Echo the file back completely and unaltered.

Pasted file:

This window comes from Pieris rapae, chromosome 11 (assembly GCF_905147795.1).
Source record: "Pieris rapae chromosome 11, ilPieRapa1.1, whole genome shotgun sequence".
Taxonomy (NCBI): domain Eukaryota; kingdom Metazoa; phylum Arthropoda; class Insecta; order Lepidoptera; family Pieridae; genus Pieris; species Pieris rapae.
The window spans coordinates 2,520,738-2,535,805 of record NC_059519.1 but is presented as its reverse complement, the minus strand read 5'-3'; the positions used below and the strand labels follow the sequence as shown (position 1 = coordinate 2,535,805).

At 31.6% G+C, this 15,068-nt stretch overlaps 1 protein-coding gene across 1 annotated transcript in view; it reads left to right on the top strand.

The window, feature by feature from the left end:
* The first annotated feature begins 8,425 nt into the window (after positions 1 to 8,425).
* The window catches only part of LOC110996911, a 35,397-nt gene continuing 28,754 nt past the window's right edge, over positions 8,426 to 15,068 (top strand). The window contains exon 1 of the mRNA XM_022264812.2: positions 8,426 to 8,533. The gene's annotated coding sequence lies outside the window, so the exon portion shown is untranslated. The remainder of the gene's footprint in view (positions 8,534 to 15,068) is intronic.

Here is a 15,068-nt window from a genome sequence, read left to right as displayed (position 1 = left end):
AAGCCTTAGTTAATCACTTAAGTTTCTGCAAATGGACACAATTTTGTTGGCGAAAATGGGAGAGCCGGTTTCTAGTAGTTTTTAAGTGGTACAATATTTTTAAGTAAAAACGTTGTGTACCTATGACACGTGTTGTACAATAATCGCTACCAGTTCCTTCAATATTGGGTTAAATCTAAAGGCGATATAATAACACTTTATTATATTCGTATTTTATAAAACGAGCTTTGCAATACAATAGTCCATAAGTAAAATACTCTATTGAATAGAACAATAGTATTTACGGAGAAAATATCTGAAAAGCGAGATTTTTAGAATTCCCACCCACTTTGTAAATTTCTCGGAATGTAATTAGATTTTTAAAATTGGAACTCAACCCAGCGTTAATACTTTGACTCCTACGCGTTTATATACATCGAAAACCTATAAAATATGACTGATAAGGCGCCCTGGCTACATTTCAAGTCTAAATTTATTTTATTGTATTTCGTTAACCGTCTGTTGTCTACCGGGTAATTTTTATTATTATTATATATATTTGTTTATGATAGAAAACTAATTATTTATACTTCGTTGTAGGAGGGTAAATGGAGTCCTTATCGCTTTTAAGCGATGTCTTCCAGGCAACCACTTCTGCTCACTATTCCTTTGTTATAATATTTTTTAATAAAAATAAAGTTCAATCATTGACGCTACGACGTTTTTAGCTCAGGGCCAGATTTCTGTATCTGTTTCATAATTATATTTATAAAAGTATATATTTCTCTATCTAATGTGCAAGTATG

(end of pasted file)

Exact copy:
This window comes from Pieris rapae, chromosome 11 (assembly GCF_905147795.1).
Source record: "Pieris rapae chromosome 11, ilPieRapa1.1, whole genome shotgun sequence".
Taxonomy (NCBI): domain Eukaryota; kingdom Metazoa; phylum Arthropoda; class Insecta; order Lepidoptera; family Pieridae; genus Pieris; species Pieris rapae.
The window spans coordinates 2,520,738-2,535,805 of record NC_059519.1 but is presented as its reverse complement, the minus strand read 5'-3'; the positions used below and the strand labels follow the sequence as shown (position 1 = coordinate 2,535,805).

At 31.6% G+C, this 15,068-nt stretch overlaps 1 protein-coding gene across 1 annotated transcript in view; it reads left to right on the top strand.

The window, feature by feature from the left end:
* The first annotated feature begins 8,425 nt into the window (after positions 1 to 8,425).
* The window catches only part of LOC110996911, a 35,397-nt gene continuing 28,754 nt past the window's right edge, over positions 8,426 to 15,068 (top strand). The window contains exon 1 of the mRNA XM_022264812.2: positions 8,426 to 8,533. The gene's annotated coding sequence lies outside the window, so the exon portion shown is untranslated. The remainder of the gene's footprint in view (positions 8,534 to 15,068) is intronic.

Here is a 15,068-nt window from a genome sequence, read left to right as displayed (position 1 = left end):
AAGCCTTAGTTAATCACTTAAGTTTCTGCAAATGGACACAATTTTGTTGGCGAAAATGGGAGAGCCGGTTTCTAGTAGTTTTTAAGTGGTACAATATTTTTAAGTAAAAACGTTGTGTACCTATGACACGTGTTGTACAATAATCGCTACCAGTTCCTTCAATATTGGGTTAAATCTAAAGGCGATATAATAACACTTTATTATATTCGTATTTTATAAAACGAGCTTTGCAATACAATAGTCCATAAGTAAAATACTCTATTGAATAGAACAATAGTATTTACGGAGAAAATATCTGAAAAGCGAGATTTTTAGAATTCCCACCCACTTTGTAAATTTCTCGGAATGTAATTAGATTTTTAAAATTGGAACTCAACCCAGCGTTAATACTTTGACTCCTACGCGTTTATATACATCGAAAACCTATAAAATATGACTGATAAGGCGCCCTGGCTACATTTCAAGTCTAAATTTATTTTATTGTATTTCGTTAACCGTCTGTTGTCTACCGGGTAATTTTTATTATTATTATATATATTTGTTTATGATAGAAAACTAATTATTTATACTTCGTTGTAGGAGGGTAAATGGAGTCCTTATCGCTTTTAAGCGATGTCTTCCAGGCAACCACTTCTGCTCACTATTCCTTTGTTATAATATTTTTTAATAAAAATAAAGTTCAATCATTGACGCTACGACGTTTTTAGCTCAGGGCCAGATTTCTGTATCTGTTTCATAATTATATTTATAAAAGTATATATTTCTCTATCTAATGTGCAAGTATG